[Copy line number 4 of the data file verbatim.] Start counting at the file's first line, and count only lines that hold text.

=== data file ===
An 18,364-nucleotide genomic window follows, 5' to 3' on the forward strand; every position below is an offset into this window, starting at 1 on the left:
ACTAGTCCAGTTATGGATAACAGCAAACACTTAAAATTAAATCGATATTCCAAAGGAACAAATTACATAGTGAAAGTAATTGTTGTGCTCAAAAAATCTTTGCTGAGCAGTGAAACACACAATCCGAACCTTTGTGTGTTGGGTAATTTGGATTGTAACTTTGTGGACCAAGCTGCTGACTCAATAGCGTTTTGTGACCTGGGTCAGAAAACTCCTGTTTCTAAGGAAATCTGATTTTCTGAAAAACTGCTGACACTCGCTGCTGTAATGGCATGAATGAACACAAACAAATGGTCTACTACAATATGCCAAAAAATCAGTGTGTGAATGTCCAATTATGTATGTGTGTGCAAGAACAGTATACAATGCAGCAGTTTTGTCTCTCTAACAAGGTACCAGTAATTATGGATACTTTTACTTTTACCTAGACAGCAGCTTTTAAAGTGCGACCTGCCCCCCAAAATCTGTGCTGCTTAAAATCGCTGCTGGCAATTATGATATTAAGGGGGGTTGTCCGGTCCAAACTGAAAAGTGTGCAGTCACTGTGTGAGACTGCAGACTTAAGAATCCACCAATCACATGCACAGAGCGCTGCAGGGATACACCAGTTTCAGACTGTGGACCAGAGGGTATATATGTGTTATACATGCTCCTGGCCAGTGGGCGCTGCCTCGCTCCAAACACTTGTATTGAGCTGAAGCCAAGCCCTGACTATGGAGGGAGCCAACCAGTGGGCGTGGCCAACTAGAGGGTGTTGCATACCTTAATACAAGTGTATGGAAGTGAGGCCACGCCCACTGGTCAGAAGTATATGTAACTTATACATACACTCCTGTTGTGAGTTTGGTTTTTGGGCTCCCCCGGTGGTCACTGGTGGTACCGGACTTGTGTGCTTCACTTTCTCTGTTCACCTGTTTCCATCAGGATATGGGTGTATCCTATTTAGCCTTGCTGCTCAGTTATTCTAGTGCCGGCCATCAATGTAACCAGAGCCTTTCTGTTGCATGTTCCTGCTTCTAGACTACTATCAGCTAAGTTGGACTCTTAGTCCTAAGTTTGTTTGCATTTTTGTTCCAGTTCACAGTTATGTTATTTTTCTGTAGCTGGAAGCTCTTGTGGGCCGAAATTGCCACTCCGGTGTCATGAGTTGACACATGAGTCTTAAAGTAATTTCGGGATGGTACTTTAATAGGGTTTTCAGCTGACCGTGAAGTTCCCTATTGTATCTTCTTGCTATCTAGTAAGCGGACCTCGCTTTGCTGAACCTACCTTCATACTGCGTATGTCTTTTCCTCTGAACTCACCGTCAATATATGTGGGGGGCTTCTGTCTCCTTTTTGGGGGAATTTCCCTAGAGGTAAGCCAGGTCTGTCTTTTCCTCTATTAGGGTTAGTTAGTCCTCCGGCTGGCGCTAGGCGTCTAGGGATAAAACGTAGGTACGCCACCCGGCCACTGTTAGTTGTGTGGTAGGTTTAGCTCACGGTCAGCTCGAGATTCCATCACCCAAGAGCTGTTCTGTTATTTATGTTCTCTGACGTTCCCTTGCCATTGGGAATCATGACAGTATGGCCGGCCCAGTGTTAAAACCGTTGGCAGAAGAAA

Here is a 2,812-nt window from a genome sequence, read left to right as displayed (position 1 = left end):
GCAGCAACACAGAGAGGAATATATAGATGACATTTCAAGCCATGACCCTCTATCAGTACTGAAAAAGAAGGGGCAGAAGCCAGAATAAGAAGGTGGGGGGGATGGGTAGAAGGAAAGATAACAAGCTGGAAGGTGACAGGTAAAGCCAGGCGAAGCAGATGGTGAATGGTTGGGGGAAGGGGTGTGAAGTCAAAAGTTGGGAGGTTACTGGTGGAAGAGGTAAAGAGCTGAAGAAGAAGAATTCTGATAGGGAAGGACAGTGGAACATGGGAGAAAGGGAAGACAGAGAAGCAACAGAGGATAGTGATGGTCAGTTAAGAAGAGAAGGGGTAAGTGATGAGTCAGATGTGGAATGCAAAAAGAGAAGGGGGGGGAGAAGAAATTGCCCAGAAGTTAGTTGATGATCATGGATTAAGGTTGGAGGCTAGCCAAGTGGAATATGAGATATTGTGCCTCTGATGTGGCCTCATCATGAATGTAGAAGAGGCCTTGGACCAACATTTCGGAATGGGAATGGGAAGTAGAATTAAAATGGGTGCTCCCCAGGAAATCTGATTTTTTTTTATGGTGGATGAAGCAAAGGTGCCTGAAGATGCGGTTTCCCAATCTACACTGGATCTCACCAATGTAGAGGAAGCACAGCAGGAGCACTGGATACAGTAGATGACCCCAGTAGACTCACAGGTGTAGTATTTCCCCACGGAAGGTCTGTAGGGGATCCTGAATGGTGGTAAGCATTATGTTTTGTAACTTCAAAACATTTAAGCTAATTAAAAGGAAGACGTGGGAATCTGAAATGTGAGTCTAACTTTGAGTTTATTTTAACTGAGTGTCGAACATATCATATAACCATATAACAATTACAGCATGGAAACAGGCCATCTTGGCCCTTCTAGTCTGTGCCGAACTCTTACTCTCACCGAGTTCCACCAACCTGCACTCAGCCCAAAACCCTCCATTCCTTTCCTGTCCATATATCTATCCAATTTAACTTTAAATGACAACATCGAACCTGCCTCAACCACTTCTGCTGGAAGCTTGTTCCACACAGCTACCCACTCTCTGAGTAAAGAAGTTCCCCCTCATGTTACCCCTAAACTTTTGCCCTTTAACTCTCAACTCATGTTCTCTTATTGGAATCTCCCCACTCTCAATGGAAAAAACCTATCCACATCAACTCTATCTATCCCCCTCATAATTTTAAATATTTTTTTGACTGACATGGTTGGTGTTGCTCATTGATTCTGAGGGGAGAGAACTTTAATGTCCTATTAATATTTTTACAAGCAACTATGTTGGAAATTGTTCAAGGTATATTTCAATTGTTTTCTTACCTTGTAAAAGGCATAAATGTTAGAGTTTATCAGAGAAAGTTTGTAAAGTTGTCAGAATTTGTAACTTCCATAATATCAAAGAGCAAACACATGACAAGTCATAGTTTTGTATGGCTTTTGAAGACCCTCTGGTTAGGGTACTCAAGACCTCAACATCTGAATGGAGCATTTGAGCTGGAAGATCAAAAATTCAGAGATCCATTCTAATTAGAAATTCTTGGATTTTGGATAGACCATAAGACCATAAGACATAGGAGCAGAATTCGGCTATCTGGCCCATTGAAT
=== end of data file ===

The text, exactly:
GCAGCAACACAGAGAGGAATATATAGATGACATTTCAAGCCATGACCCTCTATCAGTACTGAAAAAGAAGGGGCAGAAGCCAGAATAAGAAGGTGGGGGGGATGGGTAGAAGGAAAGATAACAAGCTGGAAGGTGACAGGTAAAGCCAGGCGAAGCAGATGGTGAATGGTTGGGGGAAGGGGTGTGAAGTCAAAAGTTGGGAGGTTACTGGTGGAAGAGGTAAAGAGCTGAAGAAGAAGAATTCTGATAGGGAAGGACAGTGGAACATGGGAGAAAGGGAAGACAGAGAAGCAACAGAGGATAGTGATGGTCAGTTAAGAAGAGAAGGGGTAAGTGATGAGTCAGATGTGGAATGCAAAAAGAGAAGGGGGGGGAGAAGAAATTGCCCAGAAGTTAGTTGATGATCATGGATTAAGGTTGGAGGCTAGCCAAGTGGAATATGAGATATTGTGCCTCTGATGTGGCCTCATCATGAATGTAGAAGAGGCCTTGGACCAACATTTCGGAATGGGAATGGGAAGTAGAATTAAAATGGGTGCTCCCCAGGAAATCTGATTTTTTTTTATGGTGGATGAAGCAAAGGTGCCTGAAGATGCGGTTTCCCAATCTACACTGGATCTCACCAATGTAGAGGAAGCACAGCAGGAGCACTGGATACAGTAGATGACCCCAGTAGACTCACAGGTGTAGTATTTCCCCACGGAAGGTCTGTAGGGGATCCTGAATGGTGGTAAGCATTATGTTTTGTAACTTCAAAACATTTAAGCTAATTAAAAGGAAGACGTGGGAATCTGAAATGTGAGTCTAACTTTGAGTTTATTTTAACTGAGTGTCGAACATATCATATAACCATATAACAATTACAGCATGGAAACAGGCCATCTTGGCCCTTCTAGTCTGTGCCGAACTCTTACTCTCACCGAGTTCCACCAACCTGCACTCAGCCCAAAACCCTCCATTCCTTTCCTGTCCATATATCTATCCAATTTAACTTTAAATGACAACATCGAACCTGCCTCAACCACTTCTGCTGGAAGCTTGTTCCACACAGCTACCCACTCTCTGAGTAAAGAAGTTCCCCCTCATGTTACCCCTAAACTTTTGCCCTTTAACTCTCAACTCATGTTCTCTTATTGGAATCTCCCCACTCTCAATGGAAAAAACCTATCCACATCAACTCTATCTATCCCCCTCATAATTTTAAATATTTTTTTGACTGACATGGTTGGTGTTGCTCATTGATTCTGAGGGGAGAGAACTTTAATGTCCTATTAATATTTTTACAAGCAACTATGTTGGAAATTGTTCAAGGTATATTTCAATTGTTTTCTTACCTTGTAAAAGGCATAAATGTTAGAGTTTATCAGAGAAAGTTTGTAAAGTTGTCAGAATTTGTAACTTCCATAATATCAAAGAGCAAACACATGACAAGTCATAGTTTTGTATGGCTTTTGAAGACCCTCTGGTTAGGGTACTCAAGACCTCAACATCTGAATGGAGCATTTGAGCTGGAAGATCAAAAATTCAGAGATCCATTCTAATTAGAAATTCTTGGATTTTGGATAGACCATAAGACCATAAGACATAGGAGCAGAATTCGGCTATCTGGCCCATTGAAT